As you can see from the photos, she now has a bench rested 25 yard group of about 2.5 iches, she has a free hand 25 yard group of about 4 inches, and with the higher tension recoil spring and lightened slide work the speed shooting is awesome. I busted 14 rounds out of 2 magazines as fast as I could at 7 yds and came up with all 14 holes in a good spot.

    I don't know if this gun would ransom rest along with a les baer or ed brown, etc, but I bet she's close. All of the important work has been done, and short of paying big money for testing barrels and spending the time on fancy hand loads, I think Samantha is right where she needs to be accuracy wise.

    Attached Files:

  13. theQman23

    theQman23 Well-Known Member

    so cyclops, how many rounds are you seeing on these colts? What is the metal like in this springfield comparatively and how many rounds would you expect a stainless model like this to handle?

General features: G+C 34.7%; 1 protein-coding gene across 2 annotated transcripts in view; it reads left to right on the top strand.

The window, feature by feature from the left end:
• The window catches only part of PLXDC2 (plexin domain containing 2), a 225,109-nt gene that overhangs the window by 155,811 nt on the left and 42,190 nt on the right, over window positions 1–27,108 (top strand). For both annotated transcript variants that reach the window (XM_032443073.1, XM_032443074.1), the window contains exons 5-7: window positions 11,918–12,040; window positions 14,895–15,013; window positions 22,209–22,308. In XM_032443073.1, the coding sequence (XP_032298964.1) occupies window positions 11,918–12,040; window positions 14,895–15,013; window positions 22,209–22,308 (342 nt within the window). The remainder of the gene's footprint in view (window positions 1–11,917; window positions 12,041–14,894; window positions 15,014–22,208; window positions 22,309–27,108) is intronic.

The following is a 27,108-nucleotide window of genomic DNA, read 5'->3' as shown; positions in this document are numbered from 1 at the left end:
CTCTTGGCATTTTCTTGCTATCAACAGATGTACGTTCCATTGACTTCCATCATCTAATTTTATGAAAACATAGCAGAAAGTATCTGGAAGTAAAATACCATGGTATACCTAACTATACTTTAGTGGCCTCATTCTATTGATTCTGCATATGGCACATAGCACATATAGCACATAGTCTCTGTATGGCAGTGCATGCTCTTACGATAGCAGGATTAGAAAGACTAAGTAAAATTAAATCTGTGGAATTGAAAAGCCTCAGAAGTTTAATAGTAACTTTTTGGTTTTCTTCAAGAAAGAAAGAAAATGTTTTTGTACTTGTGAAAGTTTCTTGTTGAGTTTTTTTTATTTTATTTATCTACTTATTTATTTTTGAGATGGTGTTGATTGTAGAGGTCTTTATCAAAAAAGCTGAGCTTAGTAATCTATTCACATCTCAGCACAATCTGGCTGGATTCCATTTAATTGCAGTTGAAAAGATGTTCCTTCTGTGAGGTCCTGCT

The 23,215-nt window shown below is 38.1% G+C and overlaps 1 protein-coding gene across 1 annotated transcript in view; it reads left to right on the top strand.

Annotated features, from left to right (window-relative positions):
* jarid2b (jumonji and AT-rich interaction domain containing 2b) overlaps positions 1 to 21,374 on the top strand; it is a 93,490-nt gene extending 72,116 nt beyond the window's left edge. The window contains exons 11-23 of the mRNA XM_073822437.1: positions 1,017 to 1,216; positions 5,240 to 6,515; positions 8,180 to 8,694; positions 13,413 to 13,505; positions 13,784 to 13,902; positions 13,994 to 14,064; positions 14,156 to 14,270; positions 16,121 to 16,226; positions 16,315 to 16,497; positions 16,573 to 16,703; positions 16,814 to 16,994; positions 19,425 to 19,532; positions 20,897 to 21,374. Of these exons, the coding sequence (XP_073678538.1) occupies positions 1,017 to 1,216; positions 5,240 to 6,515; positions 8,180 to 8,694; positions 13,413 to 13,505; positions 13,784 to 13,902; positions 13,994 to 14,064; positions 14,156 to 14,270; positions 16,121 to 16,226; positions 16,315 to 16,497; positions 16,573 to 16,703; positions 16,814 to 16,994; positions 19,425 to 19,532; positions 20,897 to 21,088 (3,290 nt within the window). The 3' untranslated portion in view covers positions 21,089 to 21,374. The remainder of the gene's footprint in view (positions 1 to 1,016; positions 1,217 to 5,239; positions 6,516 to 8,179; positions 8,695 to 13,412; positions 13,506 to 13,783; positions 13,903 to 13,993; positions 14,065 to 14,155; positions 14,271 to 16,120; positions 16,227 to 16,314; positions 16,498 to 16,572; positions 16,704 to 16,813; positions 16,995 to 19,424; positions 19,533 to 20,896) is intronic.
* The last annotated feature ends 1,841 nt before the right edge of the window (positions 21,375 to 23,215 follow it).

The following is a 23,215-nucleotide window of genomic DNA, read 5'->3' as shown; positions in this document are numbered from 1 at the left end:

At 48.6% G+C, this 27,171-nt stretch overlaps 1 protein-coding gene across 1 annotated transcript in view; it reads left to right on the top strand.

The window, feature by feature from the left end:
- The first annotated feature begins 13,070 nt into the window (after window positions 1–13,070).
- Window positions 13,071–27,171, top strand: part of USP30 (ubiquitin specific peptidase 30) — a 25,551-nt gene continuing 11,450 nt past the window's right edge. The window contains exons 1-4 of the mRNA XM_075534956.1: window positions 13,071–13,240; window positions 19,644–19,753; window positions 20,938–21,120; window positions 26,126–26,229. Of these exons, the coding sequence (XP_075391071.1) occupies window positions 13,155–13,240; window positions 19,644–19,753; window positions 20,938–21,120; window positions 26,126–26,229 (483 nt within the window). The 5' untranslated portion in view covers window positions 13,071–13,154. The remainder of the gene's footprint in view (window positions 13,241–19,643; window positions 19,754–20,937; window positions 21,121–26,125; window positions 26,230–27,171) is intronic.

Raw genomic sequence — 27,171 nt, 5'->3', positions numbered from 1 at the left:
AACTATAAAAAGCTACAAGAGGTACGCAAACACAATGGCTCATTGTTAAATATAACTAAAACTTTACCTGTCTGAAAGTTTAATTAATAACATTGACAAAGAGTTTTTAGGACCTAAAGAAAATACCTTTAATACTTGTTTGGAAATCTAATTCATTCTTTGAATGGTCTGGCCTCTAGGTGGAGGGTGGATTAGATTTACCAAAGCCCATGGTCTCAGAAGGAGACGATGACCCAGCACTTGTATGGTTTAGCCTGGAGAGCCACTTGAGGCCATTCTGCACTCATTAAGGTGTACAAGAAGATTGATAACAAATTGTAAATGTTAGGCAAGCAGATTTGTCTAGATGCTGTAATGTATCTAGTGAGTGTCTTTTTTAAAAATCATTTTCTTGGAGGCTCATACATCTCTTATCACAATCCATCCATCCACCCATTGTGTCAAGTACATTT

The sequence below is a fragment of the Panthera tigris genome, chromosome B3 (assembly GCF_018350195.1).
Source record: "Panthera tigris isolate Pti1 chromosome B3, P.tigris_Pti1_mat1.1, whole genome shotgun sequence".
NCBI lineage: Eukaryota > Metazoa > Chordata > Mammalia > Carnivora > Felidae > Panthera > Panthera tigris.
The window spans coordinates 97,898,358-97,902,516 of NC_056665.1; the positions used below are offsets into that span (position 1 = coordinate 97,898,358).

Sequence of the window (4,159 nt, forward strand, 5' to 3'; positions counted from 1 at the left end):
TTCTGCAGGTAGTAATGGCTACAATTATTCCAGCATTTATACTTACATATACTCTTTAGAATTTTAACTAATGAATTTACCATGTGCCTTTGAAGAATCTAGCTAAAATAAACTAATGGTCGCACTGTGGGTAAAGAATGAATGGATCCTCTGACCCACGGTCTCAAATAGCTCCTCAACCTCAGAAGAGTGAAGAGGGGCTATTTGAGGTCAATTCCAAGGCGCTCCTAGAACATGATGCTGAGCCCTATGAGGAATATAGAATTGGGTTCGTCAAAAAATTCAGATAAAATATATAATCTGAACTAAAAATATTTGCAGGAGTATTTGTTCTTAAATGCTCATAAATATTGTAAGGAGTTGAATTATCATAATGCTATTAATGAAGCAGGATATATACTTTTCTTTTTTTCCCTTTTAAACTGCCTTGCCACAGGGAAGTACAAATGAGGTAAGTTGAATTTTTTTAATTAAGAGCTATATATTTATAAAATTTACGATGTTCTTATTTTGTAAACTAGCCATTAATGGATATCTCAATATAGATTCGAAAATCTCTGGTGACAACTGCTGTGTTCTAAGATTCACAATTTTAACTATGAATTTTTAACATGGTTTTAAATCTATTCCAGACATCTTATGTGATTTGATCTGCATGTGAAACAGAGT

14. bannockburn

    bannockburn Well-Known Member


    Looks like a quality M1911 build you have there. I did something similar to that years ago with an Essex frame and a Colt slide and barrel assembly in . 38 Super. It was challenging at times but well worth the effort and time spent on it.
  15. cyclopsshooter

    cyclopsshooter Well-Known Member

    The forged steel in the Springfield frame/slide is likely just as good as a Colt, the difference is in the small parts, newer Springfields are loaded with MIM. I recently had an older Springer apart that was from the early 2000s and the only obvious MIM that I noticed was the sear and disconector... which you will also find in factory Colts. My only Colt that I have any expectation of wearing out is the Lightweight Commander... But who knows...


  16. theQman23

    theQman23 Well-Known Member

    Thanks Bannockburn, I appreciate your noticing. It's a real shame that too many gun people are afraid to work on and modify and improve their own stuff. That's half the fun of 1911's for me. Do you have photos of that gun? Do you still have it? How has it done?

    I can understand not wanting to dig into a nice safe queen with a ball mill, but for the average 1911 out there that isn't exactly a "collector piece" the owners couldn't do anything to it's value by learning to upgrade parts and learning to at least polish them, or re-blue them, or checker them etc.........